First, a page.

Taxpayers are being handed a £290 million bill for the policy, despite not a single flight having yet taken off for the east African country.
The government spent a further £100 million in the 2023-24 financial year on the policy, on top of the £140 million previously paid out. Ministers expect another £50 million cost in the coming year.
Asked on Friday morning who signed off the extra money, the prime minister’s spokesperson said: “The home secretary.”
Braverman, who was sacked by Sunak last month, was still running the Home Office at the time.
Pressed on whether Sunak had also signed off the cash, the spokesperson said: “No”, adding it had been “an operation decision for the home secretary”.
This morning one of the two new immigration ministers, Tom Pursglove defended the cost.
“When you consider that we are unacceptably spending £8m a day in the asylum system at the moment, it is a key part of our strategy to bring those costs down,” he told Sky News.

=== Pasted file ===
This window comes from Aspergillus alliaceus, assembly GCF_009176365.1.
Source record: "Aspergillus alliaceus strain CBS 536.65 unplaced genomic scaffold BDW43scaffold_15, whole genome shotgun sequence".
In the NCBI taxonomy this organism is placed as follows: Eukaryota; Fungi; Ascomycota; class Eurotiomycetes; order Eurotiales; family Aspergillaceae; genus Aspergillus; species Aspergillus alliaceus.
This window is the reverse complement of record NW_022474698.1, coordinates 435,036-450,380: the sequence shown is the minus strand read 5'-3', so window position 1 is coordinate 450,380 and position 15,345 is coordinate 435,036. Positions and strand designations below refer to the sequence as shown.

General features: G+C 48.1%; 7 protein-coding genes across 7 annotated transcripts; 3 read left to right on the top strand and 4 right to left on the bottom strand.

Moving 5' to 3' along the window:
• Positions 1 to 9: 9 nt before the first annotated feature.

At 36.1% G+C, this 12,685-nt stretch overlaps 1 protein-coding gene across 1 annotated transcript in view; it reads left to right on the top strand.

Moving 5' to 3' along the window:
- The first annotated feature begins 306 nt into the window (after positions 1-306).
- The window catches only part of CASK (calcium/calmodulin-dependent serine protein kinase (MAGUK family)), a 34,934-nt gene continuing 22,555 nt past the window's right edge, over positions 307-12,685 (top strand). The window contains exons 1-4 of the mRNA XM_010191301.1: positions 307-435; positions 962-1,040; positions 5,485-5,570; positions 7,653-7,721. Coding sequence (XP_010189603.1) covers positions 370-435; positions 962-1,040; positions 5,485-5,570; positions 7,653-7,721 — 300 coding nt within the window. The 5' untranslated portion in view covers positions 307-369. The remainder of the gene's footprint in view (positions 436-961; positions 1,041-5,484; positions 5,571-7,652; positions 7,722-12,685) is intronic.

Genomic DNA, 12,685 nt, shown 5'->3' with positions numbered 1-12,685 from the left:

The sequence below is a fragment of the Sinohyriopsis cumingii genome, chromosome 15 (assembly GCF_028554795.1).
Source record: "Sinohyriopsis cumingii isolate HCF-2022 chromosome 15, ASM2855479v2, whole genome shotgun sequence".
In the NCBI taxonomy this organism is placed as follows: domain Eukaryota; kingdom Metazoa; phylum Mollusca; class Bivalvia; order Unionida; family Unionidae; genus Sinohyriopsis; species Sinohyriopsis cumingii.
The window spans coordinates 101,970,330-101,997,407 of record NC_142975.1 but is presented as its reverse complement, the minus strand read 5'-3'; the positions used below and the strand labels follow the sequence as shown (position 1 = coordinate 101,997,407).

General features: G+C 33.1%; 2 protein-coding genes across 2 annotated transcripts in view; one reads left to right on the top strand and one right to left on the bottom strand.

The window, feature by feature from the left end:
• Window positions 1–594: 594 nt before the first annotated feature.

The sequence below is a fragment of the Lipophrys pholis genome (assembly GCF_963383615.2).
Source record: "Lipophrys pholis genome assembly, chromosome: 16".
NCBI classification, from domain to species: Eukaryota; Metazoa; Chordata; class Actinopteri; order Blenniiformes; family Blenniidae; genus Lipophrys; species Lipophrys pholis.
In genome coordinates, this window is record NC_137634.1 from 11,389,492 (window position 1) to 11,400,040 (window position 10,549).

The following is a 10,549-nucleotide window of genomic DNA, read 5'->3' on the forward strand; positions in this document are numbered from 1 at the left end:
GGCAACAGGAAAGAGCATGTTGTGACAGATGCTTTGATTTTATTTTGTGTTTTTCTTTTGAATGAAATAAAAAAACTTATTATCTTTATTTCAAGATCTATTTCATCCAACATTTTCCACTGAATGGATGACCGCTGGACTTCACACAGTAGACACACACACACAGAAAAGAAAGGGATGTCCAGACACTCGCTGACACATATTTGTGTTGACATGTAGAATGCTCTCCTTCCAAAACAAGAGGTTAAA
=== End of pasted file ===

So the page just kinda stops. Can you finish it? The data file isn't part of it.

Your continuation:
“I think this is the right investment to make that will help us to achieve those objectives of saving lives at sea, stopping people drowning in the Channel, as well as getting those costs under control.”
One-way flights taking asylum seekers to Rwanda remain grounded amid a series of legal setbacks.
The figures were revealed in a letter from Home Office official Matthew Rycroft to the chairs of two parliamentary committees probing the policy.
Labour’s shadow home secretary Yvette Cooper said: “It’s basically £100m for every home secretary trip to Rwanda. Even by the standards of this chaotic and hopeless Tory government, this is unbelievable.”
This week, Sunak unveiled a bill that will let it ignore a part of the UK’s human rights law in order to send asylum seekers to Rwanda as part of his “stop the boats” policy.
The legislation is designed to overcome a block by the UK Supreme Court on its Rwanda policy.
The court ruled last month that the plan was illegal because Rwanda isn’t a safe country for refugees.
MPs will first vote on the new law on Tuesday, but many Tories have yet to say whether they will back it.
It came after James Cleverly became the third home secretary to sign a deal with Rwanda, meaning the country’s foreign minister, Vincent Biruta, once again appeared alongside a Tory minister for a signing ceremony.